In the hours before he was killed in an American drone strike, Mullah Akhtar Muhammad Mansour, then the Taliban leader, knew something was wrong.

He was on his way home from a secret visit to Iran in May 2016, driving across a remote stretch of southwestern Pakistan, when he called his brother and relatives to prepare them for his death.

“He knew something was happening,” a former Taliban commander, who is close to Mullah Mansour’s inner circle, said in an interview. “That’s why he was telling his family members what to do and to stay united.”

It is rare for a Taliban commander to sit for an interview, but this one spoke on the condition that his name or location not be made public, because he had recently defected from the insurgents’ ranks and his life was under threat.

His account offered previously unreported insights into the final hours of Mullah Mansour’s life, and why and how he was killed, revealing a dangerously widening rift with his Pakistani sponsors.


Mullah Mansour had been intent on expanding his sources of support as he prepared an ambitious offensive across eight provinces in Afghanistan last year, they said.

He relied on Pakistan’s Intelligence Service and donors from Arab gulf states, as well as Afghan drug lords, for the main financing of the Taliban, but he was also seeking weapons and other support from Iran, and even Russia. He met officials from both countries on his last visit to Iran.

Mullah Mansour’s outreach to Iran was also aimed at getting the Taliban out from under Pakistan’s thumb, according to his former associate and Afghan officials, so he could maneuver to run the war, but also negotiate peace, on his own terms. That was where his differences with Pakistan had grown sharpest.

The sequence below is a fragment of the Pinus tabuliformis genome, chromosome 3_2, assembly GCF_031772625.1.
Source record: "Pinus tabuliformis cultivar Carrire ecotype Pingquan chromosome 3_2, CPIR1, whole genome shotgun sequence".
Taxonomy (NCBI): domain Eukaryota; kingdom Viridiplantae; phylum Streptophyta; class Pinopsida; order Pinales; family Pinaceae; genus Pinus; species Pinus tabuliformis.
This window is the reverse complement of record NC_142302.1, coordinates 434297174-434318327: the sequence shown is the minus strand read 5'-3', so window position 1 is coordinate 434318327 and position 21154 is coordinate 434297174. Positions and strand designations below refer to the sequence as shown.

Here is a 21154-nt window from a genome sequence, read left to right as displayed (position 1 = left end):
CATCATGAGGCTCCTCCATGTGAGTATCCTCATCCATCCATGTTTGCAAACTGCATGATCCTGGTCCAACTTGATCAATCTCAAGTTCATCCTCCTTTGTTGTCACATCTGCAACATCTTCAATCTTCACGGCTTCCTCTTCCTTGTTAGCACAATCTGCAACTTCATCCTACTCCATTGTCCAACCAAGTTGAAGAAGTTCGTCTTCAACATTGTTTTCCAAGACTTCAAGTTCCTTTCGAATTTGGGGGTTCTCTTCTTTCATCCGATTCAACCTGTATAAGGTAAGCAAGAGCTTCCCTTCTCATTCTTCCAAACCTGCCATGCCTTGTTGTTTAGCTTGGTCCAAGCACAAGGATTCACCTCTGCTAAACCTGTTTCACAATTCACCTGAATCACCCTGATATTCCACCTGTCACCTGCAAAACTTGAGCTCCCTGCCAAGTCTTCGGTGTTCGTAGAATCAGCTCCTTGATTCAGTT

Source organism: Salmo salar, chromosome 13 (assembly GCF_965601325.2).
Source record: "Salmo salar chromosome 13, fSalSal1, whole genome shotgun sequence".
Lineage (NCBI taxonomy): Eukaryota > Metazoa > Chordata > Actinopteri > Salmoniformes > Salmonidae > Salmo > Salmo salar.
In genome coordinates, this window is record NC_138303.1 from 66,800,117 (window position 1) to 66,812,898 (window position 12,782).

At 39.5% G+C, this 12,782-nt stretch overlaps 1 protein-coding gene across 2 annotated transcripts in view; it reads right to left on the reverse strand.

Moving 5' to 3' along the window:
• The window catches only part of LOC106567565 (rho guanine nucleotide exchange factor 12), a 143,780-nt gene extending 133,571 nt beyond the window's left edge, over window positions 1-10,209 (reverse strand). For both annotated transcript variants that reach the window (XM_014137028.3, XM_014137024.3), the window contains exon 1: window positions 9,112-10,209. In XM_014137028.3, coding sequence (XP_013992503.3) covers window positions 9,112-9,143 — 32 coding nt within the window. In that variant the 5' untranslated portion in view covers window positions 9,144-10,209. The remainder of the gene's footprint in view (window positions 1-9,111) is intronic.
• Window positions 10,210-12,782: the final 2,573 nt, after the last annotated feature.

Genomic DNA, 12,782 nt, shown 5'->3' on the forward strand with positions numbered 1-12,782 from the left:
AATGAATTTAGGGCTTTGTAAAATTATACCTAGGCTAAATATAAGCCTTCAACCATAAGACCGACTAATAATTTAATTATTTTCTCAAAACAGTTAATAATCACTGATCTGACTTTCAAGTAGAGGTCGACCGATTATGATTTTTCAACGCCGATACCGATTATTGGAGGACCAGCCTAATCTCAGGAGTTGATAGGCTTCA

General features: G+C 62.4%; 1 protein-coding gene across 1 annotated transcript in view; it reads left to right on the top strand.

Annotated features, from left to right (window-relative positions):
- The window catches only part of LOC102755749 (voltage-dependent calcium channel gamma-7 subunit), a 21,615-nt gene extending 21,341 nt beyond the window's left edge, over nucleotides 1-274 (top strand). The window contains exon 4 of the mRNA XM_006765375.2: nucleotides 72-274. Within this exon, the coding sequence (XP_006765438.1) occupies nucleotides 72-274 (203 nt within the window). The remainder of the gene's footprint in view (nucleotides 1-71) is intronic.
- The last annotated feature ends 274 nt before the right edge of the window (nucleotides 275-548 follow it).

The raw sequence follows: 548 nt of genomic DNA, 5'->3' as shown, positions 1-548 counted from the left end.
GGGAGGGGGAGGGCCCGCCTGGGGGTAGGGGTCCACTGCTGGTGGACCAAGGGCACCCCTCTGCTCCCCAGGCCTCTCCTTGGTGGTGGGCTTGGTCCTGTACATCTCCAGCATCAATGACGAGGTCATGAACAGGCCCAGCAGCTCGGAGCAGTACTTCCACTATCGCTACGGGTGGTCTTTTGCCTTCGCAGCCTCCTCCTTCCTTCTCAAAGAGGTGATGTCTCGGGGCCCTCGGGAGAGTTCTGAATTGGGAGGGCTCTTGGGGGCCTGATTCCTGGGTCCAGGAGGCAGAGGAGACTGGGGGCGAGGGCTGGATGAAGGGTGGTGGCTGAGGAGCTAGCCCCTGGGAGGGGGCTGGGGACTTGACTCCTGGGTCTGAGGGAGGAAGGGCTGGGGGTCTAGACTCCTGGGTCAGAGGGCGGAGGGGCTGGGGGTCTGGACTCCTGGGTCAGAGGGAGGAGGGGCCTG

While on his way to Iran, Mullah Mansour had stopped in the Girdi Jungle refugee camp, a hub of Taliban activity in Pakistan, where he called on Taliban commanders and elders to gather for a meeting.


The trip to and from Iran was one he had taken before. He always traveled on a Pakistani passport, under a fake name, with the full knowledge of Pakistani intelligence.


For many in the Taliban, Mullah Mansour’s death represented a devastating betrayal by their longtime patron and sponsor, Pakistan, that has split and demoralized the ranks.

About two dozen senior commanders from Mullah Mansour’s Pashtun tribe have defected to the Afghan government or moved into Afghanistan in fear of further retribution from Pakistan.

The Taliban commander compared the strike with Pakistan’s detention of senior Taliban commanders who dared to reach out to the Kabul government, like Mullah Abdul Ghani Baradar, who was detained in a joint United States-Pakistani raid in 2010. American officials welcomed his detention but later it emerged that he had been supporting peace overtures with Kabul.

The strike against Mullah Mansour was the first time a top Afghan Taliban leader had been killed inside Pakistan, which has provided a sanctuary for Taliban leaders throughout their 16-year insurgency against Afghanistan.

At the time, President Barack Obama and other American officials and diplomats expressed satisfaction.

“He was a prime target for the Americans and the Afghan government,” General Raziq said. “He was a terrorist.”